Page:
Investors withdrew $1.8 billion from more conservative stock and income funds…and another $7.25 billion from conservative bond funds. No wonder the Nasdaq rises while the rest of the market falters.
But while stock prices rose by 30% per year, earnings for the S&P 500 grew by only 8% per year. This disparity is unsustainable in the long run. Because, ultimately, the only reason to invest in public companies is for the profits they produce. Markets can soar on the hope of profits…they can glide on the memory of profits…but it is only upon real, actual profits that they can rest.
Competition keeps profits down. Always has, always will. But assuming corporate profits rose at the fantastic rate of 10% per year, it would still take 20 years for earnings to catch up with stock prices. That is the estimate, from Howard Bill, I reported yesterday. Stocks would have to return zero percent per year for two decades — while the economy turned in the strongest performance ever — in order to get the two back in sync.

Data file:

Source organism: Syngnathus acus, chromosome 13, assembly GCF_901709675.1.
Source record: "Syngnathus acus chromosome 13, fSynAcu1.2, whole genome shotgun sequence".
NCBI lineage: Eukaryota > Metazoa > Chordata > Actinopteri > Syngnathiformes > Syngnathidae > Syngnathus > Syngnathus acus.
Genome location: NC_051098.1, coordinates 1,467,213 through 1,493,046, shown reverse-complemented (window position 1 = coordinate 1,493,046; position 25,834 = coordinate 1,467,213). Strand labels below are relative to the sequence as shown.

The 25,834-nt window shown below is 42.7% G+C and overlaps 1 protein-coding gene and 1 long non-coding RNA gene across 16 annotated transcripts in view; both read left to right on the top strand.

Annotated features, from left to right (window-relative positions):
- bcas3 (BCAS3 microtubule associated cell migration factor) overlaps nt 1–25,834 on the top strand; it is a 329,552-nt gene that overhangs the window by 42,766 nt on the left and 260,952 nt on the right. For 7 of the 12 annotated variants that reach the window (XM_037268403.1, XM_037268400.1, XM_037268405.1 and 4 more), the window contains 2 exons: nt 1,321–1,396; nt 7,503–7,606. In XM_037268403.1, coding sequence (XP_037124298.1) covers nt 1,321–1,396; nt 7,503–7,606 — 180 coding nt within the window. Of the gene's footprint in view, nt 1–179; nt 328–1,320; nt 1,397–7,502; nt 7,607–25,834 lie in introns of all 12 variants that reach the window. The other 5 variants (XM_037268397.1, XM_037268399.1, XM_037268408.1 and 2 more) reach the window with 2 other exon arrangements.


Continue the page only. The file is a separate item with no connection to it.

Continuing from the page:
Another way to look at this is to examine what the world would look like if investors’ expectations were realized. It would mean annual growth of stocks of 20% per year for another 10 years. Since competition keeps business earnings well below half that level, this would further separate the world of Wall Street and equity prices…from the world of Main Street and what is really happening in the business world. In fact, as reported in an earlier letter, it would mean that the stock market would grow to be worth more than four times total GDP by the end of the decade. Is this possible? Well, anything is possible, but it would be such an incredible distortion…I cannot even imagine what it would mean.